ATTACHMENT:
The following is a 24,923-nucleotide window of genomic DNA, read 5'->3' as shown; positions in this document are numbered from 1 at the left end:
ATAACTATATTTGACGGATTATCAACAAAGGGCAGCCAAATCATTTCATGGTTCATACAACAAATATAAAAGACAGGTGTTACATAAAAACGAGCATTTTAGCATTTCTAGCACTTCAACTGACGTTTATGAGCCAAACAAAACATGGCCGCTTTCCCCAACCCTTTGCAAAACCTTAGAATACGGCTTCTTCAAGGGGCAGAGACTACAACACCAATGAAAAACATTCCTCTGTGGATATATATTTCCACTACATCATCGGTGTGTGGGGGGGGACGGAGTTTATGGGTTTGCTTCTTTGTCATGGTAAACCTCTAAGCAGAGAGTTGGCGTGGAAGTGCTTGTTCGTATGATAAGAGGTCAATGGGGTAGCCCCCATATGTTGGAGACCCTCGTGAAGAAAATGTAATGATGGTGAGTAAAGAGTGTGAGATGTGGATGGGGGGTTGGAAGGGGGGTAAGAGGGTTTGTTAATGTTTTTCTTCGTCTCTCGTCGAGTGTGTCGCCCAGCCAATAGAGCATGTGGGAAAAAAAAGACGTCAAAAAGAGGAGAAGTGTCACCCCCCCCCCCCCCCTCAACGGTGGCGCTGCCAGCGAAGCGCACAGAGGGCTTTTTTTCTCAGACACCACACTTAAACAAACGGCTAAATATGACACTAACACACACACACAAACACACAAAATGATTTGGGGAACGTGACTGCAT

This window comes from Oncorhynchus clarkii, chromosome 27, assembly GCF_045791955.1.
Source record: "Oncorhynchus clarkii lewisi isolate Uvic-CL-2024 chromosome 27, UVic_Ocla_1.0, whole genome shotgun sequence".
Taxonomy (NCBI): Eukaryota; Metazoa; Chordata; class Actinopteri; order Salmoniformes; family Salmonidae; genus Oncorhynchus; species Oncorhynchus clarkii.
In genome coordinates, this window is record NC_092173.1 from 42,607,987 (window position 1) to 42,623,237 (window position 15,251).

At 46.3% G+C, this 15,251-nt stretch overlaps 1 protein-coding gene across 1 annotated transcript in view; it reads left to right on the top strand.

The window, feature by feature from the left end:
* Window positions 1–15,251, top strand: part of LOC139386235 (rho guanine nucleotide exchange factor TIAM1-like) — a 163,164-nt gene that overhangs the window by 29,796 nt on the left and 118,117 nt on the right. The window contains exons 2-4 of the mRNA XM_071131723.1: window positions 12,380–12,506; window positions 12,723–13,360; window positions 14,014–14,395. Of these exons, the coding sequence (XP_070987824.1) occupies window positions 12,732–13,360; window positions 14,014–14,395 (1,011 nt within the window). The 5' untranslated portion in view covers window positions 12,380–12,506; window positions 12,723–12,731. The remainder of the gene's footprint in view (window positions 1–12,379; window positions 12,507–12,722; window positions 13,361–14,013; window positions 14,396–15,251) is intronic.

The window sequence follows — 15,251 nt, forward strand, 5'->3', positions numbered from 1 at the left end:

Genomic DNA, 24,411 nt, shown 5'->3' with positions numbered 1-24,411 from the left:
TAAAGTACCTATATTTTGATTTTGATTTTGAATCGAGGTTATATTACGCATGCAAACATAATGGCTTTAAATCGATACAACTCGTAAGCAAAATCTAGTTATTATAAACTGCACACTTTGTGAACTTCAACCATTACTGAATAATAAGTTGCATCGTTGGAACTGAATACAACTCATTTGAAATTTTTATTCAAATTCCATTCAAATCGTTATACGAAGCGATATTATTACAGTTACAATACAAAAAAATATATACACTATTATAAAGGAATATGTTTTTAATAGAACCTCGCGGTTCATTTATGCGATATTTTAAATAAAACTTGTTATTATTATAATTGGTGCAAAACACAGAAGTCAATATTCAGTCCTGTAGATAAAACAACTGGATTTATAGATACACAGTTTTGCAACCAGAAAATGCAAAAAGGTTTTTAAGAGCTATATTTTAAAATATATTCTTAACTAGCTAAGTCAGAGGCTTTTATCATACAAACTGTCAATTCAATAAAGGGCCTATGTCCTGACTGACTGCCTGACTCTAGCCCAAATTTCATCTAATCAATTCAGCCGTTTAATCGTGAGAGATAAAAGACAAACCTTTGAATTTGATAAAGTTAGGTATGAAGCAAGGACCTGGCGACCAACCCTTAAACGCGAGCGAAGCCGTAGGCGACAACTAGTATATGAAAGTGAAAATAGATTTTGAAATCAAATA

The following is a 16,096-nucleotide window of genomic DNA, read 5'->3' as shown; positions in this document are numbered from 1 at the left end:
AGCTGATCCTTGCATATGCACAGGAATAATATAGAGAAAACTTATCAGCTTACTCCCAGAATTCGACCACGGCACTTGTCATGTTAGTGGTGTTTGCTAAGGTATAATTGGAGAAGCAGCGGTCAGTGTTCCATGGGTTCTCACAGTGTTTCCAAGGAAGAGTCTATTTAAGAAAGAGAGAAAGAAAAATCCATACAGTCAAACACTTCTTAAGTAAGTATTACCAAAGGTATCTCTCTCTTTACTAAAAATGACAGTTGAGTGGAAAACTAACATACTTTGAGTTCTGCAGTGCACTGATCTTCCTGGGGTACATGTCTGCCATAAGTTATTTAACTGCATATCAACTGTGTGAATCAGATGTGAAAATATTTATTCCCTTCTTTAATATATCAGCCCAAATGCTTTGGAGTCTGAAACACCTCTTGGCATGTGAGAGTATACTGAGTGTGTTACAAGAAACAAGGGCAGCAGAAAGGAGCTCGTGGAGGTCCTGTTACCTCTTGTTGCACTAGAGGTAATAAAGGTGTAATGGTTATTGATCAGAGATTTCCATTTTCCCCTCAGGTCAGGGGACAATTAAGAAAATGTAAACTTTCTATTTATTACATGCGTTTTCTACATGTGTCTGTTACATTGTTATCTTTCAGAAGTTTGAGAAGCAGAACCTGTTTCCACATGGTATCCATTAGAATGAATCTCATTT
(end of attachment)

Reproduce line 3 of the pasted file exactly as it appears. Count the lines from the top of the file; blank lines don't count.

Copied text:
This window comes from Oncorhynchus clarkii, chromosome 27, assembly GCF_045791955.1.